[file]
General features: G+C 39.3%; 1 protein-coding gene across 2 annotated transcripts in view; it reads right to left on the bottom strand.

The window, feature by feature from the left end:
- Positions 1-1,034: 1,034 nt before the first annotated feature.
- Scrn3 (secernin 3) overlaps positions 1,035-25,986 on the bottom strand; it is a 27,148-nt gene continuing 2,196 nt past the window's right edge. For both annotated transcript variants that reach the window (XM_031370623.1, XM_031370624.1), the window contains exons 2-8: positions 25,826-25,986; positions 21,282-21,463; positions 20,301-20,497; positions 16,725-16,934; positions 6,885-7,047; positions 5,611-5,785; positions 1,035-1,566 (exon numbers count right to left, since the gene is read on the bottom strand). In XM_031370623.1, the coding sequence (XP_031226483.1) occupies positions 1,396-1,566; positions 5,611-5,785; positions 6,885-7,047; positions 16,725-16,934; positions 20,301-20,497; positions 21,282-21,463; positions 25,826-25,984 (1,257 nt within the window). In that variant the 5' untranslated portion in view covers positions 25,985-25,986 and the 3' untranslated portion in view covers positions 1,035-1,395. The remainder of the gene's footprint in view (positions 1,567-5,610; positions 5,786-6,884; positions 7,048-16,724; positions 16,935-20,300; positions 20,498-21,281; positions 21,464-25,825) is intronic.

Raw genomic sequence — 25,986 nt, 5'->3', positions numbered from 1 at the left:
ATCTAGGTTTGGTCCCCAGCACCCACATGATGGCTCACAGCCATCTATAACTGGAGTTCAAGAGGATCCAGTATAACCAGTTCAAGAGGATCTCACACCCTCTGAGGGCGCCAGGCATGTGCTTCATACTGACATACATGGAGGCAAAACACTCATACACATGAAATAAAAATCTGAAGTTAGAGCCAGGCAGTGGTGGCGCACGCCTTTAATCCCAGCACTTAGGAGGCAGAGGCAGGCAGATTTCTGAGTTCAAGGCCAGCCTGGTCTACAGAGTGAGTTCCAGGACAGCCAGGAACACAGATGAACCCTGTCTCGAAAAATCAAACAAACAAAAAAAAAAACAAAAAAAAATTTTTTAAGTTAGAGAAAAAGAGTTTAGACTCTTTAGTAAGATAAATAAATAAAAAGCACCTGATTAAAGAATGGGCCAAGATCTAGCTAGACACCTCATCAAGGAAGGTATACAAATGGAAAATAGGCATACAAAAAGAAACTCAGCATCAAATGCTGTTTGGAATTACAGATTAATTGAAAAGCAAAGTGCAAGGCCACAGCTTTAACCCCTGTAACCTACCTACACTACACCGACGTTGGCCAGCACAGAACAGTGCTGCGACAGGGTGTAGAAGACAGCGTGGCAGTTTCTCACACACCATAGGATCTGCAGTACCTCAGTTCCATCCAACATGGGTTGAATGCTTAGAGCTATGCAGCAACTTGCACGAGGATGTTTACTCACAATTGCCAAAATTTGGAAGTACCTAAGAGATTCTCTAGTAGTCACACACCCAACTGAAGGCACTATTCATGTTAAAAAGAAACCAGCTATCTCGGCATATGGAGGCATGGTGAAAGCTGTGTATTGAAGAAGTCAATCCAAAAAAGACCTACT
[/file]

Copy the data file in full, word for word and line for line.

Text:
General features: G+C 39.3%; 1 protein-coding gene across 2 annotated transcripts in view; it reads right to left on the bottom strand.

The window, feature by feature from the left end:
- Positions 1-1,034: 1,034 nt before the first annotated feature.
- Scrn3 (secernin 3) overlaps positions 1,035-25,986 on the bottom strand; it is a 27,148-nt gene continuing 2,196 nt past the window's right edge. For both annotated transcript variants that reach the window (XM_031370623.1, XM_031370624.1), the window contains exons 2-8: positions 25,826-25,986; positions 21,282-21,463; positions 20,301-20,497; positions 16,725-16,934; positions 6,885-7,047; positions 5,611-5,785; positions 1,035-1,566 (exon numbers count right to left, since the gene is read on the bottom strand). In XM_031370623.1, the coding sequence (XP_031226483.1) occupies positions 1,396-1,566; positions 5,611-5,785; positions 6,885-7,047; positions 16,725-16,934; positions 20,301-20,497; positions 21,282-21,463; positions 25,826-25,984 (1,257 nt within the window). In that variant the 5' untranslated portion in view covers positions 25,985-25,986 and the 3' untranslated portion in view covers positions 1,035-1,395. The remainder of the gene's footprint in view (positions 1,567-5,610; positions 5,786-6,884; positions 7,048-16,724; positions 16,935-20,300; positions 20,498-21,281; positions 21,464-25,825) is intronic.

Raw genomic sequence — 25,986 nt, 5'->3', positions numbered from 1 at the left:
ATCTAGGTTTGGTCCCCAGCACCCACATGATGGCTCACAGCCATCTATAACTGGAGTTCAAGAGGATCCAGTATAACCAGTTCAAGAGGATCTCACACCCTCTGAGGGCGCCAGGCATGTGCTTCATACTGACATACATGGAGGCAAAACACTCATACACATGAAATAAAAATCTGAAGTTAGAGCCAGGCAGTGGTGGCGCACGCCTTTAATCCCAGCACTTAGGAGGCAGAGGCAGGCAGATTTCTGAGTTCAAGGCCAGCCTGGTCTACAGAGTGAGTTCCAGGACAGCCAGGAACACAGATGAACCCTGTCTCGAAAAATCAAACAAACAAAAAAAAAAACAAAAAAAAATTTTTTAAGTTAGAGAAAAAGAGTTTAGACTCTTTAGTAAGATAAATAAATAAAAAGCACCTGATTAAAGAATGGGCCAAGATCTAGCTAGACACCTCATCAAGGAAGGTATACAAATGGAAAATAGGCATACAAAAAGAAACTCAGCATCAAATGCTGTTTGGAATTACAGATTAATTGAAAAGCAAAGTGCAAGGCCACAGCTTTAACCCCTGTAACCTACCTACACTACACCGACGTTGGCCAGCACAGAACAGTGCTGCGACAGGGTGTAGAAGACAGCGTGGCAGTTTCTCACACACCATAGGATCTGCAGTACCTCAGTTCCATCCAACATGGGTTGAATGCTTAGAGCTATGCAGCAACTTGCACGAGGATGTTTACTCACAATTGCCAAAATTTGGAAGTACCTAAGAGATTCTCTAGTAGTCACACACCCAACTGAAGGCACTATTCATGTTAAAAAGAAACCAGCTATCTCGGCATATGGAGGCATGGTGAAAGCTGTGTATTGAAGAAGTCAATCCAAAAAAGACCTACT